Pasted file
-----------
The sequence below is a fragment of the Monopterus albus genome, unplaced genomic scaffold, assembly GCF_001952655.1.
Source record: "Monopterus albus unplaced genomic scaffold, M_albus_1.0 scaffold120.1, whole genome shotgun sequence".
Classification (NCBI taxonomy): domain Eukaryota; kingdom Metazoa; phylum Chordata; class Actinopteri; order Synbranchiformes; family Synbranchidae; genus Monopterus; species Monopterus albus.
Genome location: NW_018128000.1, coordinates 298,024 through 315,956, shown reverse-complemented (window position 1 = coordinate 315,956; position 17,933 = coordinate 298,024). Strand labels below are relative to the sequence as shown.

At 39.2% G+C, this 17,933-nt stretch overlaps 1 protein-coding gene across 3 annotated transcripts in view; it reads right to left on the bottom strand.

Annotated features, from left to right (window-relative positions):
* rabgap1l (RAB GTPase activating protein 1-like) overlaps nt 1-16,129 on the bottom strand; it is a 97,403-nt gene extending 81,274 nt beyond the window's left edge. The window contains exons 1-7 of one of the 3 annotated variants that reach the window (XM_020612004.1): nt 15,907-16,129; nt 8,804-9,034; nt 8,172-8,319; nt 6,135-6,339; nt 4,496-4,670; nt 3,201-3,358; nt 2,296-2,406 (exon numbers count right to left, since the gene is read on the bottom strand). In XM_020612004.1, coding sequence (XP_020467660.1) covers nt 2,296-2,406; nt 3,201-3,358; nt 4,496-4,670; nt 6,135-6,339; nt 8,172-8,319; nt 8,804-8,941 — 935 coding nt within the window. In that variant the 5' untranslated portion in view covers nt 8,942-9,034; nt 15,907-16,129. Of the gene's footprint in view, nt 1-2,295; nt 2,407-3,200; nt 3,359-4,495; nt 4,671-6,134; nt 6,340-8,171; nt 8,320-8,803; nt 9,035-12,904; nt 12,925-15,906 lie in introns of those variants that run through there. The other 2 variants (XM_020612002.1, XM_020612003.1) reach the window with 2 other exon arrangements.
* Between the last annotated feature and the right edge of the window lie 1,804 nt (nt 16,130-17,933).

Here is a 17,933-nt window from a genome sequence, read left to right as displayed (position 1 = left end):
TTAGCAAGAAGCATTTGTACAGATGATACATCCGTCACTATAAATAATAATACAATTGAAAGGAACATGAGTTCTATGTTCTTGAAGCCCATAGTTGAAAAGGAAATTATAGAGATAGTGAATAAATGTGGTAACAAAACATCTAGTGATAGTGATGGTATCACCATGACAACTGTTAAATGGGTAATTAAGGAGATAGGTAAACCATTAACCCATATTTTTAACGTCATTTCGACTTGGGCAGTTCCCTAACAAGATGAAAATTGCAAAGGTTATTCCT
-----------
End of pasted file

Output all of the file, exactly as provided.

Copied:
The sequence below is a fragment of the Monopterus albus genome, unplaced genomic scaffold, assembly GCF_001952655.1.
Source record: "Monopterus albus unplaced genomic scaffold, M_albus_1.0 scaffold120.1, whole genome shotgun sequence".
Classification (NCBI taxonomy): domain Eukaryota; kingdom Metazoa; phylum Chordata; class Actinopteri; order Synbranchiformes; family Synbranchidae; genus Monopterus; species Monopterus albus.
Genome location: NW_018128000.1, coordinates 298,024 through 315,956, shown reverse-complemented (window position 1 = coordinate 315,956; position 17,933 = coordinate 298,024). Strand labels below are relative to the sequence as shown.

At 39.2% G+C, this 17,933-nt stretch overlaps 1 protein-coding gene across 3 annotated transcripts in view; it reads right to left on the bottom strand.

Annotated features, from left to right (window-relative positions):
* rabgap1l (RAB GTPase activating protein 1-like) overlaps nt 1-16,129 on the bottom strand; it is a 97,403-nt gene extending 81,274 nt beyond the window's left edge. The window contains exons 1-7 of one of the 3 annotated variants that reach the window (XM_020612004.1): nt 15,907-16,129; nt 8,804-9,034; nt 8,172-8,319; nt 6,135-6,339; nt 4,496-4,670; nt 3,201-3,358; nt 2,296-2,406 (exon numbers count right to left, since the gene is read on the bottom strand). In XM_020612004.1, coding sequence (XP_020467660.1) covers nt 2,296-2,406; nt 3,201-3,358; nt 4,496-4,670; nt 6,135-6,339; nt 8,172-8,319; nt 8,804-8,941 — 935 coding nt within the window. In that variant the 5' untranslated portion in view covers nt 8,942-9,034; nt 15,907-16,129. Of the gene's footprint in view, nt 1-2,295; nt 2,407-3,200; nt 3,359-4,495; nt 4,671-6,134; nt 6,340-8,171; nt 8,320-8,803; nt 9,035-12,904; nt 12,925-15,906 lie in introns of those variants that run through there. The other 2 variants (XM_020612002.1, XM_020612003.1) reach the window with 2 other exon arrangements.
* Between the last annotated feature and the right edge of the window lie 1,804 nt (nt 16,130-17,933).

Here is a 17,933-nt window from a genome sequence, read left to right as displayed (position 1 = left end):
TTAGCAAGAAGCATTTGTACAGATGATACATCCGTCACTATAAATAATAATACAATTGAAAGGAACATGAGTTCTATGTTCTTGAAGCCCATAGTTGAAAAGGAAATTATAGAGATAGTGAATAAATGTGGTAACAAAACATCTAGTGATAGTGATGGTATCACCATGACAACTGTTAAATGGGTAATTAAGGAGATAGGTAAACCATTAACCCATATTTTTAACGTCATTTCGACTTGGGCAGTTCCCTAACAAGATGAAAATTGCAAAGGTTATTCCT